Measuring Frequency with a Stroboscope Stream Download
Measuring the Speed of Sound Part 1 Stream


  1. Do the WebAssign assessment L103PL.

  2. The following guides will be discussed at the WebEx session preceeding the due date of the lab. Read these guides as preparation for your data collection and analysis.

    1. Laboratory Recording and Reporting Guide
    2. Drawing and Analyzing Graphs
    3. Graphical Analysis for a Linear Relationship

 The Lab

Some reminders for your first report.  For this lab, we'll remind you of the items that must be recorded. On future labs, we may not give reminders; nevertheless, you're responsible for following the Laboratory Recording and Reporting Guide.
  1. As you record data and write your report, write clearly in blue or black ink. This is an accepted scientific recording procedure.

  2. If you need to change data, simply cross out with one line what you want to change and write the new number to the side.

  3. It's ok for your report to have cross outs. What's important is that your report is complete and organized and that it flows in a logical, linear fashion down the page.

  4. For this experiment, each student must obtain their own set of measurements, do their own calculations, draw their own graph, carry out their own analysis, and answer the questions independently. It's important that each student have these learning experiences individually.

  5. In order that you can see how the instructor will evaluate your work, here's the rubric that will be used.

 Title, Goal, Your Name, and Partner's Name

Write the Title, Goal, Your Name, and Partner's Name in the appropriate places in your report. For the goal, use the goal as stated in the prelab. You need not rephrase the goal. Since you're not working with a partner on this lab, write No Partner.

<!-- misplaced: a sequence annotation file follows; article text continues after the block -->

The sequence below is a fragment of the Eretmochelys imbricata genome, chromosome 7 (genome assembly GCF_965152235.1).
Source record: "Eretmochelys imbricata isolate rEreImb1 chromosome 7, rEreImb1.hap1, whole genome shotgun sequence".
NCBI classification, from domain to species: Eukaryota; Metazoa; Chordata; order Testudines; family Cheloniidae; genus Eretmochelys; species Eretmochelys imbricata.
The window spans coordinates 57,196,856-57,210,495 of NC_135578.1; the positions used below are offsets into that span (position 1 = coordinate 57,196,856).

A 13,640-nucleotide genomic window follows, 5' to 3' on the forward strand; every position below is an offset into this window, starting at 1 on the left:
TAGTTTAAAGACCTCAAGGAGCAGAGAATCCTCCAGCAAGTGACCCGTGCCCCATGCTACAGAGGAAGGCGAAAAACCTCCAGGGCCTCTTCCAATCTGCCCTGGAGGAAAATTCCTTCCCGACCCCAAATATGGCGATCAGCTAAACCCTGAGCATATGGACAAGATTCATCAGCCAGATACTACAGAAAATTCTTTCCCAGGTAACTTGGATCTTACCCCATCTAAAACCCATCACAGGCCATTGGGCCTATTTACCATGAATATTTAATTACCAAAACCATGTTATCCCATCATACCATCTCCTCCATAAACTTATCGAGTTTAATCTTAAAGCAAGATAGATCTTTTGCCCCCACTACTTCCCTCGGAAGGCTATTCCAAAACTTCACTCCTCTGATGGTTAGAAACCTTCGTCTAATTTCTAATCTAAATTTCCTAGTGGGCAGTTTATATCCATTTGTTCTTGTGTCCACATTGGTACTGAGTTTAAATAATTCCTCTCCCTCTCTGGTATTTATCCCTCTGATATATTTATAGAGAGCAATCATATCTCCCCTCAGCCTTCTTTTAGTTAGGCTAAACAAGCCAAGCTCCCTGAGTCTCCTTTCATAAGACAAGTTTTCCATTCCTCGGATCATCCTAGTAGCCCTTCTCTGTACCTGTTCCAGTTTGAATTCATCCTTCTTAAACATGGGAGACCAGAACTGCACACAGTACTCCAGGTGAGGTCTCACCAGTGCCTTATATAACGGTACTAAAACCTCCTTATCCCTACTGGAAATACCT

Derive the equation for the measured speed of sound vsound in terms of the frequency f of the clock, the angle A between images of the hand on the disc, the distance traveled by sound between flashes, Δd, and the number of degrees in a circle. Justify the steps in your derivation. A list of equations isn't sufficient.


A two-column proof requires a numbered list of statements in the left-hand column and a corresponding list of justifications in the right-hand column. Each of the statements in the left-hand column follows logically from the previous statement. The justifications needn't be long; referencing a fundamental property or formula is often sufficient. Begin a proof by stating what's given and what you are to prove. Here's a simple example from algebra.

Given: a and b represent any two numbers



1.   Application of distributive property of numbers
2.   Application of distributive property of numbers
3.   Application of commutative property of numbers

 List of Apparatus

You'll need the following.

  • 30-cm ruler and protractor (from your lab kit)
  • Recording materials:  Pen and paper
  • Graph paper:  For this lab, you must draw the graph by hand (no software allowed). Download this graph paper template. Print hard copy.
  • Set of 4 photographs for analysis:  There are two sets of 4 photographs: Photo Set 1 / Photo Set 2. Download one set or the other (your choice) and print the photos.


For some labs, you'll write a complete method section. For this lab, though, you need not write a method now. Instead, you'll show your knowledge of the method in the Application section near the end of your report.